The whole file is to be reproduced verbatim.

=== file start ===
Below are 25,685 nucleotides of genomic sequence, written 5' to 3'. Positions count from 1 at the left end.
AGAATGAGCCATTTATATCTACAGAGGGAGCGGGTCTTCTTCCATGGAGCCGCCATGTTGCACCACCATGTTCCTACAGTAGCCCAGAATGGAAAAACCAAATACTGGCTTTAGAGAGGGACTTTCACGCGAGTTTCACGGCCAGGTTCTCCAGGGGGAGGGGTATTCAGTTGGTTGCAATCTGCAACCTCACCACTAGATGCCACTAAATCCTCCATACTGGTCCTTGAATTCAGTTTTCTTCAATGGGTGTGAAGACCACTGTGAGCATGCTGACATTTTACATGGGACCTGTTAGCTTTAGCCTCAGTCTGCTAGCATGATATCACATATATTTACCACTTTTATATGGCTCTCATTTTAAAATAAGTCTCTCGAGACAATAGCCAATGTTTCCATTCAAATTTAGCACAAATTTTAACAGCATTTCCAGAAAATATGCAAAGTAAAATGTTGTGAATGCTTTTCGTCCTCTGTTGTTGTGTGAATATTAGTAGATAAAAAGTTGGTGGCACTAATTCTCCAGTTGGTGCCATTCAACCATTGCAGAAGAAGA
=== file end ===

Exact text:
Below are 25,685 nucleotides of genomic sequence, written 5' to 3'. Positions count from 1 at the left end.
AGAATGAGCCATTTATATCTACAGAGGGAGCGGGTCTTCTTCCATGGAGCCGCCATGTTGCACCACCATGTTCCTACAGTAGCCCAGAATGGAAAAACCAAATACTGGCTTTAGAGAGGGACTTTCACGCGAGTTTCACGGCCAGGTTCTCCAGGGGGAGGGGTATTCAGTTGGTTGCAATCTGCAACCTCACCACTAGATGCCACTAAATCCTCCATACTGGTCCTTGAATTCAGTTTTCTTCAATGGGTGTGAAGACCACTGTGAGCATGCTGACATTTTACATGGGACCTGTTAGCTTTAGCCTCAGTCTGCTAGCATGATATCACATATATTTACCACTTTTATATGGCTCTCATTTTAAAATAAGTCTCTCGAGACAATAGCCAATGTTTCCATTCAAATTTAGCACAAATTTTAACAGCATTTCCAGAAAATATGCAAAGTAAAATGTTGTGAATGCTTTTCGTCCTCTGTTGTTGTGTGAATATTAGTAGATAAAAAGTTGGTGGCACTAATTCTCCAGTTGGTGCCATTCAACCATTGCAGAAGAAGA